Receipts from the Homoeopathic
hospital for the year 1917 are over
18 per cent greater than they were

"The time has come, indeed thej
time has gone by, when every individ-
ual in the country should be drafted
into the service so we can win the
war," stated Pres. William T. Foster
of Reed College, Portland, Ore., in a
lecture on "France at War," at 4:15
o'clock yesterday afternoon in Hill
auditorium.
Two regiments of the R. O. T. C.
corps, the headquarters company,
members of the Board of Regents, the
faculty, and hundreds of Ann Arbor
residents were' present. President
Harry B. Hutchins introduced the
speaker.
Refutes Attacks on Red Cross
"Many people believe that enormous
sums of money are squandered in high
salaries of the Red. Cross officials,"'
stated President Foster. "On looking
over the books in France I found that
the average salary was $290 a year.
I also discovered that the people of
America are not sending enough sur-
gical dressings." President Foster
cited many cases of doctors working
behind the lines without sufficient sur-
(Continued on Page Six)
DORM ENTERTAINS
LONELY NEIGHBORS
Folowing action recently taken by
the board of representatives of the
Women's league, Newberry residence
will entertain tomorrow night those
University women in its neighborhood
who live at home or in small groups.
The board, at the suggestion of Dean
Myra B. Jordan, decided to present to
women living in dormitories and other
of the larger groups, the idea of giv-
ing informal affairs for those whose
social life is limited by lack of oppor-
tunity to meet others on the campus.
It was felt-that efforts to give these
women a larger part in campus life
would do much toward promoting and
maintaining a spirit of unity among
women of the University.
MICHIGAN WOMEN MAY SOON
SERVE AS NAVY DRAUGHTSMEN
Michigan women may soon design
ships for the United States navy, and
be eligible for employment as ship
draughtsmen in the navy yard service,
and as mechanical, marine, engine,
and boiler draughtsmen in the navy
department.
This' form of government service
becomes open to them when they are
registered for war service by the
Women's defense committee from
March 18 to 25. Examinations for
these positions will be- given by the
United States Civil Service commis-

VARSITY DEBATING TEAM
GOES TO CHICAGO TODAY
NEGATIVE SIDE TO BE UPHELD
IN CENTRAL LEAGUE
CONTEST
Michigan's squad of Varsity de-
baters who take the negative side of
the question to be argued in the an-
nual Central League debate, leave for
Chicago today, where they debate Chi-
cago tomorrow night. .
The personnel of the negative squad
is Carl G. Brandt, '20, Herbert Par-
zen, '19, and Neal D. Ireland, '18L.
Brandt comes from Ludington and is
a member of the Alpha Nu debating
society.
Parzen Represents Adelphi
Parzen is a Detroit man and is a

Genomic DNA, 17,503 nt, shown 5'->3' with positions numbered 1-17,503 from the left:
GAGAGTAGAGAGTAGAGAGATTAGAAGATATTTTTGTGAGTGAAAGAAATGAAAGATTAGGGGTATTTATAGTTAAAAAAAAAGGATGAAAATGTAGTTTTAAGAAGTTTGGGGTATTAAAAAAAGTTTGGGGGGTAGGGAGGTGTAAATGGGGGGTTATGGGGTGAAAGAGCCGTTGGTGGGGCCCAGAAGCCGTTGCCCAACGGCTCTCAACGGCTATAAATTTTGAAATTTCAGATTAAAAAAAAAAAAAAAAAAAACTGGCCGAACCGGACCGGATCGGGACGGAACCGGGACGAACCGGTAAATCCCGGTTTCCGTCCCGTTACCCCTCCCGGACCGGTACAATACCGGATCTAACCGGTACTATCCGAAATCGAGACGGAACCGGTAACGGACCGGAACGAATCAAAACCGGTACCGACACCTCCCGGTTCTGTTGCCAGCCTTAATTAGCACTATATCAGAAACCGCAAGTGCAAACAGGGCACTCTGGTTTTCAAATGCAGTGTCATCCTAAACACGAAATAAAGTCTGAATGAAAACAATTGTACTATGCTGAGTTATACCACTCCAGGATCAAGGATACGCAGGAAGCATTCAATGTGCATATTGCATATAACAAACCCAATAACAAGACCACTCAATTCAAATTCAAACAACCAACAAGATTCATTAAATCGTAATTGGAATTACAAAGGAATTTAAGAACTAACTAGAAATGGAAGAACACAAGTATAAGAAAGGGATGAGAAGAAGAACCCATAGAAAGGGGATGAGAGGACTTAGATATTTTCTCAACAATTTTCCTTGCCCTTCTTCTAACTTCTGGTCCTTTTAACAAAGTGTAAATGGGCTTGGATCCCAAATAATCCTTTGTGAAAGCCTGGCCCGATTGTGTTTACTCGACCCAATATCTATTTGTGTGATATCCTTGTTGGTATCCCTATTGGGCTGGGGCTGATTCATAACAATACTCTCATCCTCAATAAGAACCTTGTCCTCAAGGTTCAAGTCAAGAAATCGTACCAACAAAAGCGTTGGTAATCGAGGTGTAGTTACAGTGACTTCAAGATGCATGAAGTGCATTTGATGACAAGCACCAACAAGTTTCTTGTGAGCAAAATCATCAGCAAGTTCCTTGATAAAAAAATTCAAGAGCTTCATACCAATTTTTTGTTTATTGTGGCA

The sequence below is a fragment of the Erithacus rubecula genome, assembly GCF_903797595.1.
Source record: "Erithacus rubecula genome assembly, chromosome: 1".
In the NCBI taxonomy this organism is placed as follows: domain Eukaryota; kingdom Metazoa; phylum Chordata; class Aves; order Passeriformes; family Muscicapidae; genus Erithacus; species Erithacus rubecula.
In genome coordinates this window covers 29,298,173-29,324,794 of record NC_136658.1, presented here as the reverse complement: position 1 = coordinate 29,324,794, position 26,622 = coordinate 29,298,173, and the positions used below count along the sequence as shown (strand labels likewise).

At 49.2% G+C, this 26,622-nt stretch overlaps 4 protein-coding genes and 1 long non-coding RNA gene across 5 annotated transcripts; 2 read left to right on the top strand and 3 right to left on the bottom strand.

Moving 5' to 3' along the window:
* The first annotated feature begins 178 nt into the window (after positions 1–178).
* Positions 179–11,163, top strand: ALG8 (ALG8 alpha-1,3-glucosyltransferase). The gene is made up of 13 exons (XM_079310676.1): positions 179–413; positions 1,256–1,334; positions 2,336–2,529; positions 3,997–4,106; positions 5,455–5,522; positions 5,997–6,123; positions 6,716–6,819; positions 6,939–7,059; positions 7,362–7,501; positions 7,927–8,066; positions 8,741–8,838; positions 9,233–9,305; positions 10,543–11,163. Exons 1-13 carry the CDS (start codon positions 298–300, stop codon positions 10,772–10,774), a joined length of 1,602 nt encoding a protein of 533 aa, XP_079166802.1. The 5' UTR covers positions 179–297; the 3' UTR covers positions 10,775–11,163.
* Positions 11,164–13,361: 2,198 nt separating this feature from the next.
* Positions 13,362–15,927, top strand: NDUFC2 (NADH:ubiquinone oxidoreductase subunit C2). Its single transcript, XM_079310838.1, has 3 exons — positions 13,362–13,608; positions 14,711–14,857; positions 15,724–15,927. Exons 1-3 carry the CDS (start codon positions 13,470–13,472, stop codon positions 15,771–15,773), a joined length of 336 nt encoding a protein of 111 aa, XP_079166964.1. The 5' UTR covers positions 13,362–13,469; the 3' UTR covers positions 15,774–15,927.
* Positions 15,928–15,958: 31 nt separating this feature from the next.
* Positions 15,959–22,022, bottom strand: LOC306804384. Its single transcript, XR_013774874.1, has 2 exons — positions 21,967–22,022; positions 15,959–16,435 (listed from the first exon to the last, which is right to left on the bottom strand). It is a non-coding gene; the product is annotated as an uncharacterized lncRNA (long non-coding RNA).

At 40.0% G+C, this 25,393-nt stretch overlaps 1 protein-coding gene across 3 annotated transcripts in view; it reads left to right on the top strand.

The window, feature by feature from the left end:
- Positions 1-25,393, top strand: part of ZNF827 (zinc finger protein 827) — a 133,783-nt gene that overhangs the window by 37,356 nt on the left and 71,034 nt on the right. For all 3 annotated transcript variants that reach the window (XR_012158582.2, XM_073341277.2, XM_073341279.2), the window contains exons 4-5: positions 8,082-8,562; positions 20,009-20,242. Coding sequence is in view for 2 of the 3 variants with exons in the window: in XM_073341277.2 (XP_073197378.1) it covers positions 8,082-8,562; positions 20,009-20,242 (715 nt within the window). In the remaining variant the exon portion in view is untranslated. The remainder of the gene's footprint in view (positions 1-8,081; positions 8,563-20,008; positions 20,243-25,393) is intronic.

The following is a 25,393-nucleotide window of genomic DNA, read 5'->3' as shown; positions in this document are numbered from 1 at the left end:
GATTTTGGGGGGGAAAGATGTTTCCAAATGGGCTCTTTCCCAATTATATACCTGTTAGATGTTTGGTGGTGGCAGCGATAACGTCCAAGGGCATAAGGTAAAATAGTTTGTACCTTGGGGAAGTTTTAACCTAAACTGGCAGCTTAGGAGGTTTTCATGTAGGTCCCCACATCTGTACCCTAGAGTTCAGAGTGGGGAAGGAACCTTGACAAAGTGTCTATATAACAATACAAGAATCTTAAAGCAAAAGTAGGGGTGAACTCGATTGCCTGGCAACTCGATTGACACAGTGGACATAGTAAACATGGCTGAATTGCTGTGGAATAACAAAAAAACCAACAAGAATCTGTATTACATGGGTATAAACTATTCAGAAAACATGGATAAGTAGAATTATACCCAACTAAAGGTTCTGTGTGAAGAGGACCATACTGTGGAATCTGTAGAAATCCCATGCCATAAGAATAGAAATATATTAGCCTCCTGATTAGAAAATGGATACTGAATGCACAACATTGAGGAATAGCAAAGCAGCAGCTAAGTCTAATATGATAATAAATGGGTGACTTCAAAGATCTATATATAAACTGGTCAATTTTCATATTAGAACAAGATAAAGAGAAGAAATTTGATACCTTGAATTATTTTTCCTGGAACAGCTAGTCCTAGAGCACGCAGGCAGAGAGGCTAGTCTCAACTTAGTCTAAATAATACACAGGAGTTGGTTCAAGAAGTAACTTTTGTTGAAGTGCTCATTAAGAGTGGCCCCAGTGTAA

member of the Adelphi House of Rep-
resentatives. Last year he was a
member of the championship Adelphi
cup debate team.
Ireland, coming from Florence, Kan-
sas, is the only man with previous
debating experience, and is president
of the Michigan Oratorical associa-
tion. He was captain of the team that
beat Illinois in 1917. Besides this ex-
perience he has the honor of being
the state peace orator of the Kansas
State Normal university, where he
took his first two years of literary
work.
NAV AL MILITIAMEN
MEET IN REUNION
The first annual meeting of the first
military organization to be sent from
the campus was held at Waukegan,
Ill., last Thursday night, thirteen men
from the original two units sent last
spring getting together in a banquet
followed by a theater party and in-
formal meeting. . The remaining men
of the units are scattered to variot
points in the service, some continental
and some afloat.
The singing of Michigan songs was
a part of the program. Resolutions
were passed and letters sent to the
University authorities and the men
at the naval rifle ranges at Wakefield,
Mass., Norfolk, Va., Virginia Beach,
Va., Annapolis, Md., and Camp Logan,
Ill.
Another reunion has been arranged
for the night of Feb. 24, at the LaSalle
hotel in Chicago. Attempts are being
made to have representatives from the
faculty and student body attend.
EMMA GOLDMAN TO LECTURE
AT ANN ARBOR AS SCHEDULED
Emma Goldman will come to Ann
Arbor for the two lectures on Satur-
day as scheduled. According to a let-
ter received here today from Detroit,
where she is giving a.series of talks,
she has 30 days of grace after the
court sentence before being commit-
ted to jail. She declares that news-
paper reports of her immediate in-
carceration are without foundation.

iand To Enroll
In R. O.T. C.
Michigan's famous band will enroll
in the headquarters company of the R.
O. T. C. corps today, according to a
vote taken by the members last night.
Regulation R. O. T. C. uniforms will
be furnished to the band, and a ma-
jority of the musicians will be meas-
ured this afternoon. No definite word
was given out last night as to the
probability of transforming the Var-
sity band into a military organiza-
tion. At the present time the men
will play for both organizations. In
case there are any vacancies in the
ranks additional men will be drawn
from the two military companies.
More than 25 buglers are now en-
rolled in the headquarters company,